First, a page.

The Definitive Guide to Collagen

definitive guide to collagen

For decades, the health community had written off collagen as a “useless” protein. It wasn’t essential, in that it contained no amino acids you couldn’t make yourself. It didn’t contribute directly to muscle protein synthesis, so the bodybuilders weren’t interested. In all my years running marathons and then competing in triathlon at an elite level, no one talked about collagen. It was completely ignored, especially after the rash of collagen-based “liquid diets” ended up with a lot of people dead or in the hospital.1

But you know my bias is to look at things from the perspective of human evolution and ancestral environments. And there is a ton of collagen on your average land animal. Close to half the weight of a cow is “other stuff”—bones, skin, tendons, cartilage, and other collagenous material. Most meat eaters these days might be throwing that stuff away, if they even encounter it, but humans for hundreds of thousands of years ate every last bit of that animal. Even as recent as your grandmother’s generation, utilizing every last collagenous bit of an animal to make soups, stocks, and stews was standard practice. This was the evolutionary environment of the ancient meat-eating human: rich in collagen.

There is strong evidence that humans are meant to eat the meat and the bones, skin, and sinew. That we function best when we eat the amino acids in muscle meat and the amino acids in collagenous materials. That the more muscle meat we eat, the more collagen we require. That we live longer, live healthier, and look and move better with plenty of collagen in our diets.

First, I’m going to tell you why collagen is so essential.

Then I’m going to tell you how to get it.


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Collagen Benefits: Why It’s Essential

The collagen question is a complicated one. The benefits are both “superficial” and deep. Most people know about its effects on skin and joints, but there are also “deeper” reasons to eat more collagen, including conferring longevity and protection from disease.

Glycine to Link Other Amino Acids

Collagen is the single greatest source of glycine in the human diet. Glycine is an interesting amino acid. It’s conditionally essential, meaning we can make it in-house but certain situations render it essential. What are these conditions and why is glycine so important?

Basic Physiological Requirements

We simply can’t make enough glycine to cover our basic daily needs. The average person needs 10 grams of glycine to cover all the physiological requirements. The average person makes 3 grams every day and gets 1.5-3 grams from their diet, leaving a glycine deficit of 4-5.5 grams per day.2 Collagen is about 1/3 glycine, so a 12 gram serving of collagen—about a heaping scoop of collagen peptides—will give you the glycine you need to fill the gap. Some people will need a bit more, some a bit less. But almost everyone needs some.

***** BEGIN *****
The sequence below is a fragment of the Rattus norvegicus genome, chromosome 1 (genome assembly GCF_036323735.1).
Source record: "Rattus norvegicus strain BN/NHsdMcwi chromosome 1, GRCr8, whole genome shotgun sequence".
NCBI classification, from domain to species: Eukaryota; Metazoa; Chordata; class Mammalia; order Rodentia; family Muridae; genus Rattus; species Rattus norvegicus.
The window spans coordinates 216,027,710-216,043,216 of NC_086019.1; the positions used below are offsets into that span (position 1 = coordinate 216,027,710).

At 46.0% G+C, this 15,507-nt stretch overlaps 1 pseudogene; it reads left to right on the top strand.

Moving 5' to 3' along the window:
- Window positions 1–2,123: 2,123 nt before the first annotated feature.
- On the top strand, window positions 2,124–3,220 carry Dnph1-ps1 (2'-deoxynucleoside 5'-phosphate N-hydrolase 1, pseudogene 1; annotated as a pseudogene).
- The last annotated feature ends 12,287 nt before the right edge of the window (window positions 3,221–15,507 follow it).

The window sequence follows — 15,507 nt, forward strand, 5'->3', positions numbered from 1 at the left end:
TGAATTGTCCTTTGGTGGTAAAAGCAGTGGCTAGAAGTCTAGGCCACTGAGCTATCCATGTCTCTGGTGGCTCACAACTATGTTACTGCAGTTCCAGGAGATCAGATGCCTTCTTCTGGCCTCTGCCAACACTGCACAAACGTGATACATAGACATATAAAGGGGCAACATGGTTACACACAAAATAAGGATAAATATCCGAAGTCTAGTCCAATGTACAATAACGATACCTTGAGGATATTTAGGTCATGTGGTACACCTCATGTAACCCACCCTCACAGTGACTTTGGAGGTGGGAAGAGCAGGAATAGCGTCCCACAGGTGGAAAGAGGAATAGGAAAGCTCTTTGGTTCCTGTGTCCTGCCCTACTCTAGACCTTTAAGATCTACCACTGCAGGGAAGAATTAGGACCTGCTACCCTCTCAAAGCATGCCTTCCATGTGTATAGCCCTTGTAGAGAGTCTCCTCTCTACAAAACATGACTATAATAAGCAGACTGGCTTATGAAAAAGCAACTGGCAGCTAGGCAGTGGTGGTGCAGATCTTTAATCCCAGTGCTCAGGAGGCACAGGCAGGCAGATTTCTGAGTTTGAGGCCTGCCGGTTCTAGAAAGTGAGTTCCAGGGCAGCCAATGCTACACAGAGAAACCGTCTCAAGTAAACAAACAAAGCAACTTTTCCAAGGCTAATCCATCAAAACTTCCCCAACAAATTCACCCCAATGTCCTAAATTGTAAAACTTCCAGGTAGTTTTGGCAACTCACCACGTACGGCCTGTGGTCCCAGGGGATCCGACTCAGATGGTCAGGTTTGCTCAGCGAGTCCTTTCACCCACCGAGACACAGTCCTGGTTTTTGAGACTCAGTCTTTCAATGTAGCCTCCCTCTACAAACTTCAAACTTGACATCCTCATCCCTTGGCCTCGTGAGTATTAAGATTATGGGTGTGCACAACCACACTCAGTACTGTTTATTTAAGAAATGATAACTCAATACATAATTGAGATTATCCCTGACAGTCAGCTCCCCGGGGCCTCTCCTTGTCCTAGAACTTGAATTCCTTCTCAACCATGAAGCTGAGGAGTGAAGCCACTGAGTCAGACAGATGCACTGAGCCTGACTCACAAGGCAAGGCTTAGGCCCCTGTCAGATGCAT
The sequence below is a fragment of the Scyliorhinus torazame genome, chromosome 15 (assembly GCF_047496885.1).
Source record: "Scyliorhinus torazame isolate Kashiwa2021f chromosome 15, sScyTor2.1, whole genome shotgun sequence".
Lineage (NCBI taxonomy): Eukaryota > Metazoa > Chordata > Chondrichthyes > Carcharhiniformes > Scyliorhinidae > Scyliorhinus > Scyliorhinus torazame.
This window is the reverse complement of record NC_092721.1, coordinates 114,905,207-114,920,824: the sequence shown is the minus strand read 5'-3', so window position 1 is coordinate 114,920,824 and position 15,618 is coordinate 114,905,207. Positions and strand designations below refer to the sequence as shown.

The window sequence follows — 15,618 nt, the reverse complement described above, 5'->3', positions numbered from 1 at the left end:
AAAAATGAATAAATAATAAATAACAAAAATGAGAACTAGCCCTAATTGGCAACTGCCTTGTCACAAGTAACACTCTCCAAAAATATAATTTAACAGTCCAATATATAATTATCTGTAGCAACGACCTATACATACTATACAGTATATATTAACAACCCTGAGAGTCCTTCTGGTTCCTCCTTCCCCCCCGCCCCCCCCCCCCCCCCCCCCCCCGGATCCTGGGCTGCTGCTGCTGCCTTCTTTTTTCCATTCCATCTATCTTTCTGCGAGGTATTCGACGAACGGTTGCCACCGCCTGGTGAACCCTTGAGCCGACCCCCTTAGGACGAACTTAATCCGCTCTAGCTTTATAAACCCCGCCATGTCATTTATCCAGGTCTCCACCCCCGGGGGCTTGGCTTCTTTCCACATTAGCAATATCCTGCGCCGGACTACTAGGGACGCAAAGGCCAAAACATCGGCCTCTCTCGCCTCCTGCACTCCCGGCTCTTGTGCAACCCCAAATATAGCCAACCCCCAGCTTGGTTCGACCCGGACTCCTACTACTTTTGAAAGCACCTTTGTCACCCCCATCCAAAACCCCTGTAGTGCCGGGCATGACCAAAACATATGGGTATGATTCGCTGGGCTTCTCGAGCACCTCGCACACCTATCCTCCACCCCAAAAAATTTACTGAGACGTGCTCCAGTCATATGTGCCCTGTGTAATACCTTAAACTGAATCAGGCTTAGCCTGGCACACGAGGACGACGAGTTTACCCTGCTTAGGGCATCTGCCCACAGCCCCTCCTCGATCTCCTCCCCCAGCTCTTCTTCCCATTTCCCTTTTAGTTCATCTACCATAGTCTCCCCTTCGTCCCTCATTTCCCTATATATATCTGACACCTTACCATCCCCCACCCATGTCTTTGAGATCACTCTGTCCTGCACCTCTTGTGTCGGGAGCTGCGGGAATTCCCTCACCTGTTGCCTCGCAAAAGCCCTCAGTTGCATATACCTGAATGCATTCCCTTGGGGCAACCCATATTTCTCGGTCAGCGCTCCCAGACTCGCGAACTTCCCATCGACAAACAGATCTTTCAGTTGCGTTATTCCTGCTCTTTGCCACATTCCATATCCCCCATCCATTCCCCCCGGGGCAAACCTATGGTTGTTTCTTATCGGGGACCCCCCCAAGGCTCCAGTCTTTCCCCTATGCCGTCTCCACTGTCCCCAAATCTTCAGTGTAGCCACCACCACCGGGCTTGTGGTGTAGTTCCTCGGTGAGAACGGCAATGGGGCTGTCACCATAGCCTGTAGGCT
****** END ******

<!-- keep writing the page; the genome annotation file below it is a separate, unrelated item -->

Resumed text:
Further reading: What is the Difference Between Collagen and Whey Protein?

High Meat Intakes

As I mentioned earlier, meat comes packaged with collagen in natural settings. You kill a deer, you get a lot of meat and a lot of skin, connective tissue, cartilage, tendons, and bones. And you eat all of it. These have different amino acid profiles. Meat contains a lot of methionine. Collagen contains a lot of glycine. Animal studies confirm that the more methionine an animal eats, the shorter their lifespan—unless they balance it out with glycine.3

Human studies suggest this, too.

  • In one study, the relationship between red meat and diabetes was abolished after controlling for low-glycine status. People with low glycine levels and high meat intakes were more likely to have diabetes, while people with higher glycine levels could have higher meat intakes without any issues.4
  • In another study, low circulating levels of glycine predicted diabetes risk.5
  • Meanwhile, high levels of glycine predict normal blood sugar control.6
  • In fact, low glycine comes before diabetes onset, suggesting causation.7
  • Low glycine levels are also common in patients with chronic kidney disease.8
  • High levels of glycine even predict higher physical activity in women.9

These are observational studies and cannot prove causation. But the trend is consistent, with higher levels of glycine being linked to better health and lower levels being linked to worse health across a broad range of conditions.

Meat is incredibly healthy and has been a vital part of the human diet for hundreds of thousands of years, but it’s possible that the way most people eat meat in developed countries—eating chicken breasts over chicken wings and skin, lean steak over oxtails and shanks, muscle meat over bones, skin, and tendons—is unhealthy. Increasing your collagen, then, could balance out the meat intake by providing ample glycine.

Collagen to Support Sleep

A great sleep remedy I’ll incorporate when I really want to knock out fast is a cup of bone broth with extra collagen or gelatin added. About midway through drinking it, I’ll start feeling sleepy. But why? What’s going on?

Once again, glycine is doing the lion’s share of the work here.

  • It enhances production of serotonin, a necessary precursor for the sleep hormone melatonin.10
  • It drops body temperature when taken at night, which improves sleep quality.11
  • It improves subjective sleep quality; people feel like they get a better night’s sleep after taking 3 grams of glycine before bed.
  • More importantly, it improves objective sleep quality; people perform better the next day after taking 3 grams of glycine the night before.12

These studies used isolated glycine, but I much prefer using collagen.

Collagen and Skin Elasticity

Your skin is made of collagen. To maintain its elasticity and stave off wrinkling, we must provide the foundational substrates for collagen synthesis and deposition. That’s, well, collagen and two of its most prominent constituent amino acids: glycine and proline.